Lawsuit aims to maintain moratorium on federal coal leasing based partly on climate impacts
By Bob Berwyn
As Trump’s sputtering political bulldozer takes aim at public lands, the environment and the climate, conservation advocates are preparing to throw up a few legal roadblocks that could delay for years implementation of the administration’s anti-environmental agenda. The battles Trump has unleashed will begin a new era of uncertainty for American energy companies, even as the market-driven shift to renewable energy continues.
Study shows how changing ocean chemistry slows life cycle
Ocean acidification could take a bite out of the economically important Dungeness crab fishery along the Pacific Northwest coast. As the oceans absorb more CO2 from the atmosphere, the increasingly corrosive water is likely slow development and reduce survival of the crab’s larval stages, according to new research by the NOAA Fisheries Northwest Fisheries Science Center in Seattle.
Ocean acidification is one of the most serious effects of increasing CO2 emissions from fossil fuel combustion. Based on what we know about emissions trends, the average pH of surface waters off the Pacific Northwest Coast is expected to drop to about 7.8, and even more when periodic upwelling carries deep water to the surface. Acidification has already been found to slow coral growth, impair shark feeding, and speed the spread of invasive species, among other impacts.
The study, recently published in the journal Marine Biology, shows that the crab larvae hatched at the same rate regardless of pH, but those that hatched at lower levels showed signs of slowed development. The researchers suggested that the lower pH may reduce the metabolic rate of embryos. That could extend their vulnerable larval period, or could jeopardize the timing of their development in relation to key food sources, the scientists said. Continue reading “Ocean acidification puts Dungeness crab fishery at risk”→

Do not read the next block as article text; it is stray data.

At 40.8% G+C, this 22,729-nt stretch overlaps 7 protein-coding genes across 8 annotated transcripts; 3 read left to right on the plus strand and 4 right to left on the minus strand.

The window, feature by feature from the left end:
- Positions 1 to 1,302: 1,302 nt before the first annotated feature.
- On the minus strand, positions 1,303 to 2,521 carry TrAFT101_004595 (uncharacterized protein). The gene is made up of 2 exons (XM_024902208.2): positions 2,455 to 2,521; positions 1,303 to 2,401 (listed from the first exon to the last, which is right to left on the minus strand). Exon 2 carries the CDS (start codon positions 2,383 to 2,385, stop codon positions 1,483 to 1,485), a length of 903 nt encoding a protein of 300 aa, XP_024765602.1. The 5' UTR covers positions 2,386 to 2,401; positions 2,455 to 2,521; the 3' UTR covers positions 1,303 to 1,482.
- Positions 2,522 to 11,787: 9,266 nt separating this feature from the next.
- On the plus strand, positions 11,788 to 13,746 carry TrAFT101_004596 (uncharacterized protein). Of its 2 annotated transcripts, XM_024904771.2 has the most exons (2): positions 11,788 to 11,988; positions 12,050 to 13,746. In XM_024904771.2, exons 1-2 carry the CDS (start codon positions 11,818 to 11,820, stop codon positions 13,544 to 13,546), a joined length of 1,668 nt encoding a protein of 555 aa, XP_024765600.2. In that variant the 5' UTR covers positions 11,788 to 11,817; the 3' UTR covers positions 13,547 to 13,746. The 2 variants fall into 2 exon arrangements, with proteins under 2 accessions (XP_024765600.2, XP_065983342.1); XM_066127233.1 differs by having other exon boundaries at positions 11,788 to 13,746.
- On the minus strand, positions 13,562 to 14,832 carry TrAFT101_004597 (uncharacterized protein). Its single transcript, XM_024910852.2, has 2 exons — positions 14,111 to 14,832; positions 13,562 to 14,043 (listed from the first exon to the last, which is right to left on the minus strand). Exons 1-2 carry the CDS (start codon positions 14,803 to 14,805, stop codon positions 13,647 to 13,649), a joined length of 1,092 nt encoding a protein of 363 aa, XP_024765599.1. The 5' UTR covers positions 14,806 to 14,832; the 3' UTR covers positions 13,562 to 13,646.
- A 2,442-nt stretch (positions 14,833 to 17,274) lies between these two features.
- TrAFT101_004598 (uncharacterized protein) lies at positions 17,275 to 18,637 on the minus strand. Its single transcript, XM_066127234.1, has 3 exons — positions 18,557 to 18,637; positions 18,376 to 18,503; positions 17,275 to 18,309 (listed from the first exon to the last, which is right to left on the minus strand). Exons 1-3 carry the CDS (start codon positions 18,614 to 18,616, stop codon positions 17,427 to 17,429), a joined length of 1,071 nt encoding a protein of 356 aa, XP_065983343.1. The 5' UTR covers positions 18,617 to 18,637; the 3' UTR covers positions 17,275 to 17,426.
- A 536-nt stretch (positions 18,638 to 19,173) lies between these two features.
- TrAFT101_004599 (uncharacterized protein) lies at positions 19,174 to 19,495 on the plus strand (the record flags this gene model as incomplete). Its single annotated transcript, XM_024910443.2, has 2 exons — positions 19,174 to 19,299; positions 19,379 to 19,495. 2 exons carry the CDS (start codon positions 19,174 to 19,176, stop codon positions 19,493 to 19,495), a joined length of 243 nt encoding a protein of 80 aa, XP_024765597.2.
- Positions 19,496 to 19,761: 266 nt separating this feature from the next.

State commission will meet Jan. 25 to take action on proposed regulations
The Colorado Oil and Gas Conservation Commission is set to take some modest steps to strengthen its oversight of oil and gas development in Colorado by considering new rules that would require more cooperation between fracking operators and local communities.
The commission will meet Jan. 25 to consider rules that would ensure that fossil fuel companies provide earlier notice to local governments, as well as an opportunity for local officials to work with operators on the location of large oil and gas facilities adjacent to communities. Continue reading “Colorado regulators eye new fracking rules”→
States free to move ahead with energy transition plans
A federal appeals court this week rejected a last-ditch effort by fossil fuel companies to block implementation of the EPA’s Clean Power Plan, which is aimed at curbing heat-trapping pollution from power plants.
The turnout wasn’t exactly overwhelming, but those Breckenridge voters who did bother to cast a ballot Tuesday overwhelmingly voted in favor of a ballot measure authorizing a 4.5 percent lift ticket tax.
Voters support new tax to address parking and congestion
FRISCO — Polling early this summer in Breckenridge appears to confirm what many residents and visitors already know — parking and congestion are serious issues for the Colorado resort town, which in some ways is choking on its own success.